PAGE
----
MBY134 at sysh.surrey.ac.uk MBY134 at sysh.surrey.ac.uk
Wed Mar 7 09:59:12 EST 1990


There have been enquiries on the network concerning
hybridization ovens/chambers. One of the most popular products
for hybridization is the HYBAID (Teddington, Middlesex, UK)
Hybridization Oven. This is a thermostatically controlled oven
in which bottles containing filter hybridizations are placed
on a rotating drum. We have been using this apparatus since
April, 1989 and in the main, found it a great improvement on
either bags or chambers. However, a problem occurred with the
bottles that were originally supplied, that I feel users
should be aware of.

After about three months of almost continuous use we started
having leaks of 32P-labelled hybridization solution, during
hybridizations. When a leak occurred, the inner walls of the
oven were heavily contaminated, suggesting that when the leak
occurred the solution was sprayed from the bottle around the
inside of the oven. This meant that the whole oven had to be
decontaminated, involving significant exposure to the person
involved. However, a potentially more serious incident
occurred when we then set out to test the oven using cold
solutions. Whilst the oven door was opened for a few minutes,
presumably allowing the temperature of oven and bottles to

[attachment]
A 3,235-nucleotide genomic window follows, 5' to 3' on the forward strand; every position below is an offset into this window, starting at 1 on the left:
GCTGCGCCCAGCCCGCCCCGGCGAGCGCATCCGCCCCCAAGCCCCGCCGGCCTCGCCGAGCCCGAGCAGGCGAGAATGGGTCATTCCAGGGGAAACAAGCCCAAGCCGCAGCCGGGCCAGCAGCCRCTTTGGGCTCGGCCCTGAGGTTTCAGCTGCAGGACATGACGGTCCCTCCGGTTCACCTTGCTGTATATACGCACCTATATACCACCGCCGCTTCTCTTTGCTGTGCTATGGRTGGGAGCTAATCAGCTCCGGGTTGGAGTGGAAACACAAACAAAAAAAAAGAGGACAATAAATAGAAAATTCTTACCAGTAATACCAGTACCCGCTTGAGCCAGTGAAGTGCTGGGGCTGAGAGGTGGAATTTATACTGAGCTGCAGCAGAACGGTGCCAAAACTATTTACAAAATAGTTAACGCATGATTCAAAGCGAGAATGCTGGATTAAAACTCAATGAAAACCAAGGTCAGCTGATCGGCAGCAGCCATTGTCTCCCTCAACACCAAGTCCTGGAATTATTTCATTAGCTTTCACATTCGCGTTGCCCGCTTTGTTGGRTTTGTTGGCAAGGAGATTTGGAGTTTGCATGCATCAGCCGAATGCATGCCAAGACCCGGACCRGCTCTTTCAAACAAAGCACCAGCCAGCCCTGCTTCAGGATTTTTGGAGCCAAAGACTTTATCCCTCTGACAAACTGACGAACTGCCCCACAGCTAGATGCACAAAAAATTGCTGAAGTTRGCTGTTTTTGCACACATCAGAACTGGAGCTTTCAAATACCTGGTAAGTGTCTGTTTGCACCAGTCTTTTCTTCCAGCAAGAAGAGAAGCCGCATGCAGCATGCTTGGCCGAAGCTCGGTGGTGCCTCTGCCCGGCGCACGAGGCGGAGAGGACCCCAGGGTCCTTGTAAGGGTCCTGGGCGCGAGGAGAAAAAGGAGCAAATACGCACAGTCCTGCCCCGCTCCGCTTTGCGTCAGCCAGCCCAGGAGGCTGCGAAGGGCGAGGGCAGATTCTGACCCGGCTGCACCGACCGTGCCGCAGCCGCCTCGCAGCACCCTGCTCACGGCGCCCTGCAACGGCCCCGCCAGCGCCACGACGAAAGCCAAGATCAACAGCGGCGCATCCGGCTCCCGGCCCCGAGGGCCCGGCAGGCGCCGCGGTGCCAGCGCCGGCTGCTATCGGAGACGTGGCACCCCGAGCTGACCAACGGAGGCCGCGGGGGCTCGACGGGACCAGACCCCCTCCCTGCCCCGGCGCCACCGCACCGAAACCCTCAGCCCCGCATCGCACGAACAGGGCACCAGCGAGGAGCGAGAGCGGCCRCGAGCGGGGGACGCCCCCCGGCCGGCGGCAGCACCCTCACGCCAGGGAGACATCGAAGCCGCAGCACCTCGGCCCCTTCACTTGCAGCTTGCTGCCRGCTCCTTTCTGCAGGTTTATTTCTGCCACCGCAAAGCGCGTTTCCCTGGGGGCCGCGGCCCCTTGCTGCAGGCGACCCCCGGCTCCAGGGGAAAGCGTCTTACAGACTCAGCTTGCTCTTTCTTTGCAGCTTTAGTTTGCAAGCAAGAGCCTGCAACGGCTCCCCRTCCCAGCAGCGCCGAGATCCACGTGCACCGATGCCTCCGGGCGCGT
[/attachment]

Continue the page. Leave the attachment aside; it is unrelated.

drop, one of the (12) bottles being tested, began to leak.
Although the leak we witnessed was a steady drip rather than a
spray of solution, it does not take much to imagine what might
happen if a spray-type leak occurred whilst someone was
handling the bottles.

When we informed HYBAID they eventually supplied us with
replacement bottles that were said to be superior. We have
been using these for 4 months now (with bags around cap to
catch any leaks) and have had no problem. However, HYBAID
inform me that they have not withdrawn the earlier bottles,
but are replacing them as complaints arise. We have heard that
we are not the only people who have experienced problems with
the old bottles (although no-one, to my knowledge has had any
problems with new bottles).

The old (leaky) bottles which we supplied to us had no
markings on the bottle itself but had a SCHOTT cap. The new
(so far OK) bottles have HYBAID inscribed both on the bottle
and the cap.

However, I emphasize that it is our opinion that the apparatus
with the new type of bottles, which do not (so far) leak, are
a considerable improvement on bags or chambers that we have
used; both with regard to ease of use but more importantly, in
reducing radio-isotope handling and subsequent exposure.

Johnjoe McFadden
Department of Microbiology
University of Surrey

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